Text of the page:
Europe’s oldest country also sees this temporary visa as a way to attract younger residents, who can use it to start a more permanent life in the country.
“Our goal could be to have them as guests in Italy, but also for them to be able to establish themselves here.”
As part of the preparation for the new visa, Carabetta says that Italy has spent more than 1 million euros to strengthen telecommunications networks, improve transport and modernize infrastructure in rural communities in the hope that digital wanderers attracted by remote corners can of Italy to contribute to its economic development.
Meanwhile, cities like Venice and Florence have developed programs to help remote workers land ready when they arrive.
Chile, one of the pioneers
Prithwiraj Choudhury, who researches the changing geography of work at Harvard Business School, says digital nomadism has huge benefits for host countries.
“First of all, the remote worker spends dollars in the local economy,” he explains. “And, more than that, it also makes connections with local business people.”
For Choudhury, sharing skills presents a real opportunity for countries and emphasizes the importance of attracting the right kind of hikers who can add value to the local community.
Give a historical example the Chilean startup program.
Launched in 2010, it provided visas and monetary incentives to foreign entrepreneurs to spend a year in Chile developing their own startups and mentoring local talent.
At that time, start-ups were just getting started in Chile.
Ten years later, thanks to the exchange of ideas, Chilean entrepreneurs have launched companies valued at more than a billion dollars, such as the vegan food technology company NotCo and the food delivery app Cornershop.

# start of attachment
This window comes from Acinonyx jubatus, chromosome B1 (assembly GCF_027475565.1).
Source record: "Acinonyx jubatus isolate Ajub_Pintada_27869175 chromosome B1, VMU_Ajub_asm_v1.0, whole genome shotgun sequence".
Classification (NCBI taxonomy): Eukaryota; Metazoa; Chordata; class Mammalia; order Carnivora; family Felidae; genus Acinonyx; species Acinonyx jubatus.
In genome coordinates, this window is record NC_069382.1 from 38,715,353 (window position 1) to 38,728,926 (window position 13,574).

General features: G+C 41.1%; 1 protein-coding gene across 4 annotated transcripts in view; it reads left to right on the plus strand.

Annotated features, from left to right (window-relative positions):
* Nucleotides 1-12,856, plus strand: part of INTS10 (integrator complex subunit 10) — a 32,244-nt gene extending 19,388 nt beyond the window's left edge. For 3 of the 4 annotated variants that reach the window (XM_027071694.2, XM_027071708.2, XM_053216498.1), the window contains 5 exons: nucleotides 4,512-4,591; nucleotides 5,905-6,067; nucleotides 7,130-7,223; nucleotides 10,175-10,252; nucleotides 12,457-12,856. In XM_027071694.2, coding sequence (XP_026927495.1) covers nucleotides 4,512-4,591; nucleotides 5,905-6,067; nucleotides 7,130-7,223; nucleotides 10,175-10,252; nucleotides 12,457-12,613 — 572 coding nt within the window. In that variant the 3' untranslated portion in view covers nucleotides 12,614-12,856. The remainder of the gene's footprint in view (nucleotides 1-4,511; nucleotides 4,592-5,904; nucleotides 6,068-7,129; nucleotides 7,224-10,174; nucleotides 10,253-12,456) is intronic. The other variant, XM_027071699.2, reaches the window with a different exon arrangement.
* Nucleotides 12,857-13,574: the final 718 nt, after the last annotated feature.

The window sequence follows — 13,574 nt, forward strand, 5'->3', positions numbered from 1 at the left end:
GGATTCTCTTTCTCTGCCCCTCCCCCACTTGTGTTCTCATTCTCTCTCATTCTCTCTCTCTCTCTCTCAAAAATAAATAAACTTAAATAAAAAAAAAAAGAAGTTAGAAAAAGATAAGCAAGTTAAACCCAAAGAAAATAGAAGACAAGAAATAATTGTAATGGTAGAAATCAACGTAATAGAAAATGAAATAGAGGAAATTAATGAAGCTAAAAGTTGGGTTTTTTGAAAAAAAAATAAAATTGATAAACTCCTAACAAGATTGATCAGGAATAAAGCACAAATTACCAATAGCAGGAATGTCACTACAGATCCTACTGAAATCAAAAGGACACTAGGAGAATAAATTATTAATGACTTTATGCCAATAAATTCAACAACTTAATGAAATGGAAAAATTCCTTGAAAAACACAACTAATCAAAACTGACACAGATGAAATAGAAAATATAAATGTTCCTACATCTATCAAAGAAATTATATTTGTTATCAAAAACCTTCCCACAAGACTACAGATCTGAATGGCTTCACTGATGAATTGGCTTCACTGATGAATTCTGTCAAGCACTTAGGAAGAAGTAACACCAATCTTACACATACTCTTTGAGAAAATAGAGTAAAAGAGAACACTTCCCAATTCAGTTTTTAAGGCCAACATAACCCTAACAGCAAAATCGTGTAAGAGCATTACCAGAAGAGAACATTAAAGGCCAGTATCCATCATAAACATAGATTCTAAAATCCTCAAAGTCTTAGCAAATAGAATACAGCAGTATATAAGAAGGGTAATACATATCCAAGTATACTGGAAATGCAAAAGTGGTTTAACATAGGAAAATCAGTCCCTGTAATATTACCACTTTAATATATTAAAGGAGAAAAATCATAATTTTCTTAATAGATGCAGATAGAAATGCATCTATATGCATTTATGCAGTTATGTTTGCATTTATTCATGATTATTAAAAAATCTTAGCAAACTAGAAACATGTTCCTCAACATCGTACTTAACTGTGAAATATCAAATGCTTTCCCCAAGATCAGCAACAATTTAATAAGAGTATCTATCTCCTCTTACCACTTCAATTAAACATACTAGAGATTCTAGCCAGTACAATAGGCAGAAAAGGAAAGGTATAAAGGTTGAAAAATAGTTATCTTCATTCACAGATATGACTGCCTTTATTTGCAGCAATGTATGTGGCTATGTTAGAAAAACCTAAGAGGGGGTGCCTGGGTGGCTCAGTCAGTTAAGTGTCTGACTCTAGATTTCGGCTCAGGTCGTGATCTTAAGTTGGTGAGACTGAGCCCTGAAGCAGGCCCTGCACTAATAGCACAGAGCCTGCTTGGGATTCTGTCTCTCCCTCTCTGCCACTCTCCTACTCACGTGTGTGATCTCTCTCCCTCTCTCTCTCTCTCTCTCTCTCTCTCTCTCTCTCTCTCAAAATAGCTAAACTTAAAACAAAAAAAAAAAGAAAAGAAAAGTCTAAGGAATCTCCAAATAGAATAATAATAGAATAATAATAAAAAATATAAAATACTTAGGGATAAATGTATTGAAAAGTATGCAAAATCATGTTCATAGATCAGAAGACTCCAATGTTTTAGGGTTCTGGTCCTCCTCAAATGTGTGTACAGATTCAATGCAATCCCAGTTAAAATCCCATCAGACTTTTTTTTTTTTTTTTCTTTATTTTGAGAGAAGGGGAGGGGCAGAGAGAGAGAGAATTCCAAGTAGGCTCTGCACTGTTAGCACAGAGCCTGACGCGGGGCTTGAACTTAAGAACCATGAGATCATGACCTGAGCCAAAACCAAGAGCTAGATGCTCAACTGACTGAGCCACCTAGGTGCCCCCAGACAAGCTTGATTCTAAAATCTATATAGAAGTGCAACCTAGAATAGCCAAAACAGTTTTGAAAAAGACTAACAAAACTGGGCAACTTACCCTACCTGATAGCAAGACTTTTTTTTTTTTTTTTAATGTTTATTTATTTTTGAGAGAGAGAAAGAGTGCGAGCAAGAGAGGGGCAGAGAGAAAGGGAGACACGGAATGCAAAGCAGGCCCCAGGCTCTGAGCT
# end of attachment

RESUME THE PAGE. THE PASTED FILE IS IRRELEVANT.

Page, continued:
“It’s a good example of how you can create an ecosystem if you invite talented foreigners to your country, even for one year,” explains Choudhury.
Increase the competition
The biggest beneficiaries of digital nomadic visas are emerging economies or smaller nations that have traditionally lost talent to larger countries.
“Before, companies used to fight for talent. Now as countries do and the regions.
Choudhury predicts that even the largest economies may soon offer digital non-routine visas to stay competitive.
And those who create the best ecosystem for remote workers are expected to see the greatest benefits.
the negative side
Digital no-nonsense visas offer many promising opportunities, but they can also create new problems.
For example, they can increase local cost of livingincreasing competition for resources and creating “privilege bubbles,” according to Kate Hooper and Meghan Benton, authors of the Migration Policy Institute report.
The researchers cite Bali (Indonesia) and Goa (India) as examples of current digital nomadic destinations that have suffered from these problems in recent years.
If there is a class of workers who use local infrastructure and services but do not pay taxes on them, this can create shame among the residents who use them.
Some experts also question whether there will be much demand for digital no-frills visas.
Soomro of Denmark, founder and CEO of the global mobility database visadb.ioassures that the majority of nomads “still use the tourist visa option three to six months for various reasons, such as difficulties applying for digital nomadic visas.”
Soomro says cumbersome paperwork, expensive medical exams and the need for a certain monthly income (especially for freelancers) could make many nomads more inclined to come in as tourists and cross the border quickly when necessary.
However, after doing so for five years, Tremblay admits he’s glad he applied for the digital nomad visa in Dubai.
“It feels great to be treated like a resident,” he explains.
This software engineer plans to use Dubai as a base in the medium term, that is, until he finds his next home.
You can read this note originally published in English at BBC Working Life.
Now you can receive notifications from BBC World. Download the new version of our app and activate it so you don’t miss out on our best content.
Start investing your money in cryptocurrencies and get Free Bitcoin when you buy or sell 100$ or more if you register in Coinbase